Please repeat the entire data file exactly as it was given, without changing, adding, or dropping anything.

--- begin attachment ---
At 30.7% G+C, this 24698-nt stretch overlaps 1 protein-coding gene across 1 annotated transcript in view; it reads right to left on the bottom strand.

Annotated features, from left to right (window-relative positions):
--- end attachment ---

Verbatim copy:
At 30.7% G+C, this 24698-nt stretch overlaps 1 protein-coding gene across 1 annotated transcript in view; it reads right to left on the bottom strand.

Annotated features, from left to right (window-relative positions):